Farm to Institution Subcommittee

The Council Board voted in April 2013 to rename the “Farm to School Subcommittee” the “Farm to Institution Subcommittee” due to the Subcommittee’s interest in expanding the amount of local food procured in a range of large institutions including hospitals, prisons, and universities. Previously, the Subcommittee had focused on connecting K-12 schools to local farmers and did not consider programs that included other institutions within its purview. Farm to Institution programs take many different forms, but the primary goal is to connect local producers with institutions so that the institutions can have access to fresh, local food while at the same time helping to support local growers and the local economy. The Farm to Institution Subcommittee seeks to promote and expand Farm to Institution programs throughout the state and to provide resources to farmers, food service directors, educators, and other Mississippians interested in the program.

Farmers Markets Subcommittee

The Farmers Markets Subcommittee works to promote and support the growth of farmers markets around the state through training, education, and policy development. The first activity of the subcommittee (throughout 2011) focused on facilitating and promoting the use of SNAP (formerly known as food stamps) at farmers markets. In most states, wireless Electronic Benefit Transfer (EBT) machines are given to farmers market managers, allowing SNAP recipients to purchase any eligible products at farmers markets. The Mississippi Department of Human Services (MDHS), however, initially said that only individual farmers and vendors would eligible to use wireless EBT machines and that market managers could not operate a machine for their whole market. After meeting with representatives of the subcommittee, MDHS changed its position and agreed to allow market managers to use the machines. MDHS first began to distribute wireless EBT machines to farmers and farmers markets in May of 2011. As of June 2011, sixty-seven EBT machines had been given out to farmers and seventeen had been given to farmers markets. The Food Policy Council is working with farmers and farmers market managers to make sure the machines get out across the state as efficiently as possible to help provide access to healthy foods for Mississippi consumers of all income levels. The subcommittee also worked to draft and pass legislation to ensure that city and county governments are authorized to make donations to local farmers markets and has been working to survey farmers markets about their legal and policy concerns in order to provide targeted assistance to them.

Food Safety Subcommittee

The Food Safety Subcommittee grew out of the In-Home Food Processing Subcommittee, which was created in order to advocate for new regulations or legislation that would permit home processors in Mississippi to sell their non-potentially hazardous foods to the public. MFPC and its partners successfully achieved this goal during the 2013 legislative session. Signed into law on April 1, Senate Bill 2553 exempts producers of non-potentially hazardous foods from permitting requirements, provided that annual sales do not exceed $20,000. This new cottage food exemption creates a viable option for in-home production of jellies, jams and other low-risk foods. This law builds upon the Council’s previous success in getting MDAC and MSDH to partner on a pilot program, launched in spring 2011, that allowed some sales of low-risk, home-processed foods.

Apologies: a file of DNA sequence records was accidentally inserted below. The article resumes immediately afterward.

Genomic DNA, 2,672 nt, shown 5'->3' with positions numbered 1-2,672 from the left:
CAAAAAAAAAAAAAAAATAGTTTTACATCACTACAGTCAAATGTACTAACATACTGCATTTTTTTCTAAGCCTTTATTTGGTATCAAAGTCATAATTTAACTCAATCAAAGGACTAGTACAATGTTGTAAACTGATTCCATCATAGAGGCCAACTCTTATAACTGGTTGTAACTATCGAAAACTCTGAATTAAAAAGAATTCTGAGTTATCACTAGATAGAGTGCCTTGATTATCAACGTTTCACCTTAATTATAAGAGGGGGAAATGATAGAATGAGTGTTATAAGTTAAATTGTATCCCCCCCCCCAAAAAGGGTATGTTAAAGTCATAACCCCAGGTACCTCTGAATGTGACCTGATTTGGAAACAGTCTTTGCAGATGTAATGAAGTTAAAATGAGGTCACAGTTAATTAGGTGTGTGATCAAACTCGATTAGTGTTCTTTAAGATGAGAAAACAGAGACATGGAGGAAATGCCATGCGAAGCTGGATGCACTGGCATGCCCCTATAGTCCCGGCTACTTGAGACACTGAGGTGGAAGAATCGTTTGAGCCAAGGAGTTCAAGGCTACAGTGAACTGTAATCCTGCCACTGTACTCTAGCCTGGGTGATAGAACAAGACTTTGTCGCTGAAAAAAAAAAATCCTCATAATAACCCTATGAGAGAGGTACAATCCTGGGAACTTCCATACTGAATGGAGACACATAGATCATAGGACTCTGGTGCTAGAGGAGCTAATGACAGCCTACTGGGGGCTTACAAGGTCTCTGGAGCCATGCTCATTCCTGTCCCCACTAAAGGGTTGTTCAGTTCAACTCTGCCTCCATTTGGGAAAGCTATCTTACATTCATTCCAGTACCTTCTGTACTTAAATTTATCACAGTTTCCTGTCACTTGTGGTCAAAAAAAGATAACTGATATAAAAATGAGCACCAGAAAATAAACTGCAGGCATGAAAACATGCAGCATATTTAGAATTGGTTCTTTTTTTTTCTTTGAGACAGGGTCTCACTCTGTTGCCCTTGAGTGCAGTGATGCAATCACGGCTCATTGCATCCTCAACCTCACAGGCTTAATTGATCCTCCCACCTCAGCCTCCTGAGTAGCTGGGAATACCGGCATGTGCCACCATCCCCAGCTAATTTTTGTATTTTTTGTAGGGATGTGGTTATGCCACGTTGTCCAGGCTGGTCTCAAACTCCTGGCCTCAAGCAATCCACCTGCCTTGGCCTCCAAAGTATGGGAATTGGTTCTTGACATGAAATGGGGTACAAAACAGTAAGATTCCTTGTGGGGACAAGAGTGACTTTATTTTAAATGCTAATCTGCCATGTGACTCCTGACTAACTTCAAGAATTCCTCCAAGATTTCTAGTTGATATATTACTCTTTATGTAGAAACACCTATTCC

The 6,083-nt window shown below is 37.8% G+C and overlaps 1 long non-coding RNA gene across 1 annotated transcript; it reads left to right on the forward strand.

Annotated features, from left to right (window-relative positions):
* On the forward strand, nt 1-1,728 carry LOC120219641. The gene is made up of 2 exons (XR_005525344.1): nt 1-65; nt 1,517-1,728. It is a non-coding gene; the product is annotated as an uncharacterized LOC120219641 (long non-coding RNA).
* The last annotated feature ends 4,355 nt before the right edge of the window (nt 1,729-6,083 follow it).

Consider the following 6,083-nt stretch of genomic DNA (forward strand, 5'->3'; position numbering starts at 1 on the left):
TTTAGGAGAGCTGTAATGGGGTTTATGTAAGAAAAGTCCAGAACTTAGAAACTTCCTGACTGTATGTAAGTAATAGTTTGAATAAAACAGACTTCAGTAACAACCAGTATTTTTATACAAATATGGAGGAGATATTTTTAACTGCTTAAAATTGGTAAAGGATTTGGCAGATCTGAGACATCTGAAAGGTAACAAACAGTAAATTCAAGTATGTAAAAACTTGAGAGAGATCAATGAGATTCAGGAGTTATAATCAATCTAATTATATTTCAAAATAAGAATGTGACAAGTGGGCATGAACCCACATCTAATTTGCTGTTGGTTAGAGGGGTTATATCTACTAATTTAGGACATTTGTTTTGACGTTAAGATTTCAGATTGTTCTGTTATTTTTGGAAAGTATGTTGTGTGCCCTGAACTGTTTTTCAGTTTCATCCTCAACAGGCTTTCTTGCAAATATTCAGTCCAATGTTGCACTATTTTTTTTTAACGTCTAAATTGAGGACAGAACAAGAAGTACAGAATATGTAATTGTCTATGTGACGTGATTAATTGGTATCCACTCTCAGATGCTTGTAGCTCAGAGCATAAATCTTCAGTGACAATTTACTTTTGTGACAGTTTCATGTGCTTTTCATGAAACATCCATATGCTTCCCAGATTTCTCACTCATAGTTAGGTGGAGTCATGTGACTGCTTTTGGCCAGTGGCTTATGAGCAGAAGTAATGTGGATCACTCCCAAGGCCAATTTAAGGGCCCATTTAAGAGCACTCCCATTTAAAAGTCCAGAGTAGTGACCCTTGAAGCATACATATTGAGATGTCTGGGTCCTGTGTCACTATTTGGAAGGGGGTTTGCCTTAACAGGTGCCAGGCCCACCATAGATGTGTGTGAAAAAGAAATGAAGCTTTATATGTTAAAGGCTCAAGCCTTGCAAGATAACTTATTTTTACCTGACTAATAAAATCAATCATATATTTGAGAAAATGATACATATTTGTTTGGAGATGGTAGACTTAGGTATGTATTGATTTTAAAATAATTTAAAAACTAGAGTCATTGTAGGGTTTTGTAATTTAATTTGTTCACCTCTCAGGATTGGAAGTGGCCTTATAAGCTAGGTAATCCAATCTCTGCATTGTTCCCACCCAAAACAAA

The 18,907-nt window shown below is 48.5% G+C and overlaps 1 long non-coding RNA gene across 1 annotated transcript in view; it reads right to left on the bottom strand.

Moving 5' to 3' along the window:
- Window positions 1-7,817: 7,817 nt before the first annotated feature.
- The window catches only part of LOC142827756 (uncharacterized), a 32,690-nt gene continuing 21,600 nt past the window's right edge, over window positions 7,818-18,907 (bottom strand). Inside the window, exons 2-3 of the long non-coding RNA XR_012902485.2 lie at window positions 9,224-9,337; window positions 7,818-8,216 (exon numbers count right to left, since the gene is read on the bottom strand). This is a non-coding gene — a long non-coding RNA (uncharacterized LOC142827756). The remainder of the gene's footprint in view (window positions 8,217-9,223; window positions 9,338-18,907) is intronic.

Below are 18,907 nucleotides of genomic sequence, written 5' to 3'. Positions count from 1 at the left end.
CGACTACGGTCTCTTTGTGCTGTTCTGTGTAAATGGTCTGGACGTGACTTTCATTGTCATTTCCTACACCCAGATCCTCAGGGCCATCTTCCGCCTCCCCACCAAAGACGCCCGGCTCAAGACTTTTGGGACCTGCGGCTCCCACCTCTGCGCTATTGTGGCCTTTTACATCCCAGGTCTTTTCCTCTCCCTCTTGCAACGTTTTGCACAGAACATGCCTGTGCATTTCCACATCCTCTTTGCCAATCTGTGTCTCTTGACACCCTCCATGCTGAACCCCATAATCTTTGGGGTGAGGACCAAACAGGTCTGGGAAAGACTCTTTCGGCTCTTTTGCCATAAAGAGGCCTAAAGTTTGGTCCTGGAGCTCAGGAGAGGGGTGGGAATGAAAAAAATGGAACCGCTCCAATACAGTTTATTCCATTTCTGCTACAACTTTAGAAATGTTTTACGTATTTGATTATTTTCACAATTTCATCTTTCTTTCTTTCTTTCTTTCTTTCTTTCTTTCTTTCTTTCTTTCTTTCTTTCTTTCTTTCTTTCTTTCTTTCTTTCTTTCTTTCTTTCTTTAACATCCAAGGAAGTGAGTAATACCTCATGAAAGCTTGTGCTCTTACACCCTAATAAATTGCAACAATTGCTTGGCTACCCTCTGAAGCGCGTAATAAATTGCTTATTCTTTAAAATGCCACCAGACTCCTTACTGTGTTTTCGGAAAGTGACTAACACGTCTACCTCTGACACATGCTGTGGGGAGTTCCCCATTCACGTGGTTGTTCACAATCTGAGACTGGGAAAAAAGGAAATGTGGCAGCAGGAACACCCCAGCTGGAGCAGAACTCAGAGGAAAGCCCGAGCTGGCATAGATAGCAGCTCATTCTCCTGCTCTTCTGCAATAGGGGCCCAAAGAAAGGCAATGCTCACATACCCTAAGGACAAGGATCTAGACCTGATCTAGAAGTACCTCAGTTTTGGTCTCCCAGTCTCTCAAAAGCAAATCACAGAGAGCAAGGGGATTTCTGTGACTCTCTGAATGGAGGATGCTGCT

As a result of the success of Senate Bill 2553, a goal for which the Council has been advocating for several years, the Subcommittee decided to expand beyond in-home processing and to work more generally on ensuring that Mississippi’s food safety laws and regulations are scale-appropriate and do not unnecessarily burden local food systems. In April 2013, the Board renamed the “In-Home Processing Committee” the “Food Safety Committee.” In the upcoming year, the Subcommittee will compare Mississippi’s laws and regulations affecting the direct marketing of all foods, but especially potentially hazardous foods, to those in other states. The Subcommittee will make recommendations for possible policy changes to the Council based on its analysis.

Food Security Subcommittee

Due to interest from members, the Board established a new subcommittee that will focus on issues of food security and food access. The Subcommittee will make policy recommendations and implement initiatives designed to increase access to healthy foods in underserved communities. It will also work to connect local food systems to programs aimed at increasing food security, such as food banks and food benefits.

Local Food Systems as Economic Development Subcommittee

The Local Food Systems (LFS) as Economic Development Subcommittee was created to increase awareness among policymakers and others of the benefits of rebuilding local food systems in Mississippi, such as new businesses, local jobs, improved human health and economically resilient communities.  The Subcommittee is developing presentations for promoting the value of LFS and identifying legislative needs and potential partners.